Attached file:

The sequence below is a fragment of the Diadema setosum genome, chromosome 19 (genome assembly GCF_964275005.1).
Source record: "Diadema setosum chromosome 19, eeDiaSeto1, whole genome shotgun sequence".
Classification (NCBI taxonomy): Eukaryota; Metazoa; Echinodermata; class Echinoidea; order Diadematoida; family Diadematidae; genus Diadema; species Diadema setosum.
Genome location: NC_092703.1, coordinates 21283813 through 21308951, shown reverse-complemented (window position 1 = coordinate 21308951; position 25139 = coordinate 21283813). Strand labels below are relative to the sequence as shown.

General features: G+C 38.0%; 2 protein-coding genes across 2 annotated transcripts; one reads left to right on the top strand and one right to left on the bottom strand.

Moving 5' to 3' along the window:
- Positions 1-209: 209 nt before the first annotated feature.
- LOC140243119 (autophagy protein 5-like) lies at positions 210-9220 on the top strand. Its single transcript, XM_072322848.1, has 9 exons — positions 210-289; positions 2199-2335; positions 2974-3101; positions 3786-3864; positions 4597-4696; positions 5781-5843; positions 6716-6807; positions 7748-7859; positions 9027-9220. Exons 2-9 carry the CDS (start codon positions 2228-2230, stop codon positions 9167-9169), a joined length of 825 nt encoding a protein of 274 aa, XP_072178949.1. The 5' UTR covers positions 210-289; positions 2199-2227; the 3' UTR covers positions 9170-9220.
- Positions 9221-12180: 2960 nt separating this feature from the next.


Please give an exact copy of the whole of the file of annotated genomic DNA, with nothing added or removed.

The sequence below is a fragment of the Diadema setosum genome, chromosome 19 (genome assembly GCF_964275005.1).
Source record: "Diadema setosum chromosome 19, eeDiaSeto1, whole genome shotgun sequence".
Classification (NCBI taxonomy): Eukaryota; Metazoa; Echinodermata; class Echinoidea; order Diadematoida; family Diadematidae; genus Diadema; species Diadema setosum.
Genome location: NC_092703.1, coordinates 21283813 through 21308951, shown reverse-complemented (window position 1 = coordinate 21308951; position 25139 = coordinate 21283813). Strand labels below are relative to the sequence as shown.

General features: G+C 38.0%; 2 protein-coding genes across 2 annotated transcripts; one reads left to right on the top strand and one right to left on the bottom strand.

Moving 5' to 3' along the window:
- Positions 1-209: 209 nt before the first annotated feature.
- LOC140243119 (autophagy protein 5-like) lies at positions 210-9220 on the top strand. Its single transcript, XM_072322848.1, has 9 exons — positions 210-289; positions 2199-2335; positions 2974-3101; positions 3786-3864; positions 4597-4696; positions 5781-5843; positions 6716-6807; positions 7748-7859; positions 9027-9220. Exons 2-9 carry the CDS (start codon positions 2228-2230, stop codon positions 9167-9169), a joined length of 825 nt encoding a protein of 274 aa, XP_072178949.1. The 5' UTR covers positions 210-289; positions 2199-2227; the 3' UTR covers positions 9170-9220.
- Positions 9221-12180: 2960 nt separating this feature from the next.